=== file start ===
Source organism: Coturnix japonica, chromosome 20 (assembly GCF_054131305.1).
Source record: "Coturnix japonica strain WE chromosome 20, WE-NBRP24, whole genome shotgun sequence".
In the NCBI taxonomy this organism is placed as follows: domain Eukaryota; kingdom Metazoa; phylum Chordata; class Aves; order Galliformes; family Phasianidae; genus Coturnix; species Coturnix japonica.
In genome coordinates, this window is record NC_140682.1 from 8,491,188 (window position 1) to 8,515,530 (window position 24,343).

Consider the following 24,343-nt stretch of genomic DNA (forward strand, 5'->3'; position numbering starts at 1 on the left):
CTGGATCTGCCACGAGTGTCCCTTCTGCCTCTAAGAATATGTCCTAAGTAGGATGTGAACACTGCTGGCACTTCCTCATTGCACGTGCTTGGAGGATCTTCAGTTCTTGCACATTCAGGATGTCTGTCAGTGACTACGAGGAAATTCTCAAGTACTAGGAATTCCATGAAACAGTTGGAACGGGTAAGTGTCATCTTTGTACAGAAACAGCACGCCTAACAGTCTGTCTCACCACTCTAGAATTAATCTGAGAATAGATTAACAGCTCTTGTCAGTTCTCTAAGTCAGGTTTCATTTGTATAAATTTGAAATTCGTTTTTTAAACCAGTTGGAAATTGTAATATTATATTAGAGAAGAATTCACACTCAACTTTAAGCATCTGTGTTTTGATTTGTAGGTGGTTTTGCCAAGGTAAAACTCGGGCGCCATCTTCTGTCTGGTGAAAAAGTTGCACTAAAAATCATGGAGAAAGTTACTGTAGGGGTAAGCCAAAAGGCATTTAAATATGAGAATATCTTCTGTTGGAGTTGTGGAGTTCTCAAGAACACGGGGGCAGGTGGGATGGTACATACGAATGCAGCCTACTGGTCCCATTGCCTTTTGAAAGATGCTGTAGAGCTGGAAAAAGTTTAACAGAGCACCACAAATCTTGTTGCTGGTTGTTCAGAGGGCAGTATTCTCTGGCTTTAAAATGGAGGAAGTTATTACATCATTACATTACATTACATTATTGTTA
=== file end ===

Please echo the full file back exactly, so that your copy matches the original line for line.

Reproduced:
Source organism: Coturnix japonica, chromosome 20 (assembly GCF_054131305.1).
Source record: "Coturnix japonica strain WE chromosome 20, WE-NBRP24, whole genome shotgun sequence".
In the NCBI taxonomy this organism is placed as follows: domain Eukaryota; kingdom Metazoa; phylum Chordata; class Aves; order Galliformes; family Phasianidae; genus Coturnix; species Coturnix japonica.
In genome coordinates, this window is record NC_140682.1 from 8,491,188 (window position 1) to 8,515,530 (window position 24,343).

Consider the following 24,343-nt stretch of genomic DNA (forward strand, 5'->3'; position numbering starts at 1 on the left):
CTGGATCTGCCACGAGTGTCCCTTCTGCCTCTAAGAATATGTCCTAAGTAGGATGTGAACACTGCTGGCACTTCCTCATTGCACGTGCTTGGAGGATCTTCAGTTCTTGCACATTCAGGATGTCTGTCAGTGACTACGAGGAAATTCTCAAGTACTAGGAATTCCATGAAACAGTTGGAACGGGTAAGTGTCATCTTTGTACAGAAACAGCACGCCTAACAGTCTGTCTCACCACTCTAGAATTAATCTGAGAATAGATTAACAGCTCTTGTCAGTTCTCTAAGTCAGGTTTCATTTGTATAAATTTGAAATTCGTTTTTTAAACCAGTTGGAAATTGTAATATTATATTAGAGAAGAATTCACACTCAACTTTAAGCATCTGTGTTTTGATTTGTAGGTGGTTTTGCCAAGGTAAAACTCGGGCGCCATCTTCTGTCTGGTGAAAAAGTTGCACTAAAAATCATGGAGAAAGTTACTGTAGGGGTAAGCCAAAAGGCATTTAAATATGAGAATATCTTCTGTTGGAGTTGTGGAGTTCTCAAGAACACGGGGGCAGGTGGGATGGTACATACGAATGCAGCCTACTGGTCCCATTGCCTTTTGAAAGATGCTGTAGAGCTGGAAAAAGTTTAACAGAGCACCACAAATCTTGTTGCTGGTTGTTCAGAGGGCAGTATTCTCTGGCTTTAAAATGGAGGAAGTTATTACATCATTACATTACATTACATTATTGTTA